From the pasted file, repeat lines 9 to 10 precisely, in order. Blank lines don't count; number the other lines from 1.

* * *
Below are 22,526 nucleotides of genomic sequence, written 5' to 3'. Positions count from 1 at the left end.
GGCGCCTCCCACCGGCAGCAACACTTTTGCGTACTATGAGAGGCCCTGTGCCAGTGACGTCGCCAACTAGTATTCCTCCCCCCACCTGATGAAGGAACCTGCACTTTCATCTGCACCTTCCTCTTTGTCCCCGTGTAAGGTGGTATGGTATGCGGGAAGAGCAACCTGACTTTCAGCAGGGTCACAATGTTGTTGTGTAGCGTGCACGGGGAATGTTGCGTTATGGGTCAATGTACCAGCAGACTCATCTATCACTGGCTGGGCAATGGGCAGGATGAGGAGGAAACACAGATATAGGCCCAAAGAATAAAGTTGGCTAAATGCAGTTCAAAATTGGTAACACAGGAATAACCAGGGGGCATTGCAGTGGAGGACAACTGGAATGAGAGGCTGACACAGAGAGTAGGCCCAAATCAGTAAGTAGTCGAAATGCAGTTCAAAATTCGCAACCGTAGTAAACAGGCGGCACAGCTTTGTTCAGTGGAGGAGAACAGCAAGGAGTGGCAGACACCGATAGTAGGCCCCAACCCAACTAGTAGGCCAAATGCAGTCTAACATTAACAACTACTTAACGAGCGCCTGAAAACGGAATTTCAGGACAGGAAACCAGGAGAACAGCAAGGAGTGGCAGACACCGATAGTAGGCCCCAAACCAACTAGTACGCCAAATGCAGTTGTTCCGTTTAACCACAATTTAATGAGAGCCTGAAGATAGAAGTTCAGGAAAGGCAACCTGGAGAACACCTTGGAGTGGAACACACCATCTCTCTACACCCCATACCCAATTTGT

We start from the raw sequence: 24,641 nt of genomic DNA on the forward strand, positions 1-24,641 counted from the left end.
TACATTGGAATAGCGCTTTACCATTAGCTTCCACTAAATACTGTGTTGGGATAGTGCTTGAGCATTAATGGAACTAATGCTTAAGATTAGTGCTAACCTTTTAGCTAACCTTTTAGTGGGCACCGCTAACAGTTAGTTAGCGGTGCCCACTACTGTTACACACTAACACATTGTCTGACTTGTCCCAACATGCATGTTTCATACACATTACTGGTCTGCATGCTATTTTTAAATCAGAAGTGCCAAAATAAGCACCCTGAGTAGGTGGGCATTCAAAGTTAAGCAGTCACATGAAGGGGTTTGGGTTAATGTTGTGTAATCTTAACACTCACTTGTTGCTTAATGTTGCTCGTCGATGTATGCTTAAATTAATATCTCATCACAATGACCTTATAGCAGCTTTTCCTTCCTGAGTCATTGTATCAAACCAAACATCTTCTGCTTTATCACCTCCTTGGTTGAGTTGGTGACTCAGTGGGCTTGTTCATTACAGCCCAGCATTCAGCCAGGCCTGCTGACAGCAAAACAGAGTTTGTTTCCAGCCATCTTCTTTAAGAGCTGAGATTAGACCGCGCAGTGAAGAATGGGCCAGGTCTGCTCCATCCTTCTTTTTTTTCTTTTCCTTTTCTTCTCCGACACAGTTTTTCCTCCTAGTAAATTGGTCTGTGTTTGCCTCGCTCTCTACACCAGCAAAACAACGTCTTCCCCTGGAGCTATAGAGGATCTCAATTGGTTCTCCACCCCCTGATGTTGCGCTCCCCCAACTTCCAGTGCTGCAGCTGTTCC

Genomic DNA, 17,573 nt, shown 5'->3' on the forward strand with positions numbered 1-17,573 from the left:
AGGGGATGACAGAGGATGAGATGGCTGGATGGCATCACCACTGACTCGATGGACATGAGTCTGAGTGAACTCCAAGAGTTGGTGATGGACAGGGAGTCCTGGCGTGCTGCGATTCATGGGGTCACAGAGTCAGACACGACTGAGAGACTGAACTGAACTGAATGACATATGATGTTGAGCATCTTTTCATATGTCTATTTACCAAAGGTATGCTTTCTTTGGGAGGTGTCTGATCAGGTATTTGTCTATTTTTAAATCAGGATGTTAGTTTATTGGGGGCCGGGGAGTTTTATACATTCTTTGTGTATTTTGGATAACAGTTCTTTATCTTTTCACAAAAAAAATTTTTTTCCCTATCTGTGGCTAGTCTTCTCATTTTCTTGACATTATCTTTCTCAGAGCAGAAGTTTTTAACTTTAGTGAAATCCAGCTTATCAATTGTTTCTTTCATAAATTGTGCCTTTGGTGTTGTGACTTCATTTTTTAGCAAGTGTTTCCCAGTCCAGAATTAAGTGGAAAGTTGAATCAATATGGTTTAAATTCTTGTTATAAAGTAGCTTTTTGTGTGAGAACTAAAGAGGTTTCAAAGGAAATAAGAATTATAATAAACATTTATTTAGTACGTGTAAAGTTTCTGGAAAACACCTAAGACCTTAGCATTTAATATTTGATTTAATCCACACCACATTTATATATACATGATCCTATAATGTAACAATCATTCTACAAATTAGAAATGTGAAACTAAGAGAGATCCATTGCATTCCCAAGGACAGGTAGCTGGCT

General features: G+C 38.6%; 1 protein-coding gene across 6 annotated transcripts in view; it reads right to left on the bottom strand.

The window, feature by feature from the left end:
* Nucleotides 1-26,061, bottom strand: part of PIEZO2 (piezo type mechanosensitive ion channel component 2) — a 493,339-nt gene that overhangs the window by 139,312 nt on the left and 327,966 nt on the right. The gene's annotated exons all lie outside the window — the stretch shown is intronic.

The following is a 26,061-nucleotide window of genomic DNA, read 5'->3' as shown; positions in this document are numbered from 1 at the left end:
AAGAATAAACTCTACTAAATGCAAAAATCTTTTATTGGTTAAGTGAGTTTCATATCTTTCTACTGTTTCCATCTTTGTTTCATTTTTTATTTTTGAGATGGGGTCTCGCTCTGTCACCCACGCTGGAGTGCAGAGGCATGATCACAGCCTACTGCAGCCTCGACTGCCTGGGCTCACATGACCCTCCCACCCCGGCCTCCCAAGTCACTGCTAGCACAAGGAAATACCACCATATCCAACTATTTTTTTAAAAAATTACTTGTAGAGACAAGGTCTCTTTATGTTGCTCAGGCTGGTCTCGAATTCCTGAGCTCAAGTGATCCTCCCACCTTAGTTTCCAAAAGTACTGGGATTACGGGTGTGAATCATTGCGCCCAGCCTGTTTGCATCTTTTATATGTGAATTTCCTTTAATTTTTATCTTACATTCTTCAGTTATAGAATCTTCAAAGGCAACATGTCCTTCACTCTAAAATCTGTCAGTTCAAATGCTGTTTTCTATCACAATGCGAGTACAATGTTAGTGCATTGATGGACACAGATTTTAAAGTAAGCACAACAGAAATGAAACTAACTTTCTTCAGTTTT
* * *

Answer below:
* Nucleotides 1-26,061, bottom strand: part of PIEZO2 (piezo type mechanosensitive ion channel component 2) — a 493,339-nt gene that overhangs the window by 139,312 nt on the left and 327,966 nt on the right. The gene's annotated exons all lie outside the window — the stretch shown is intronic.

The following is a 26,061-nucleotide window of genomic DNA, read 5'->3' as shown; positions in this document are numbered from 1 at the left end: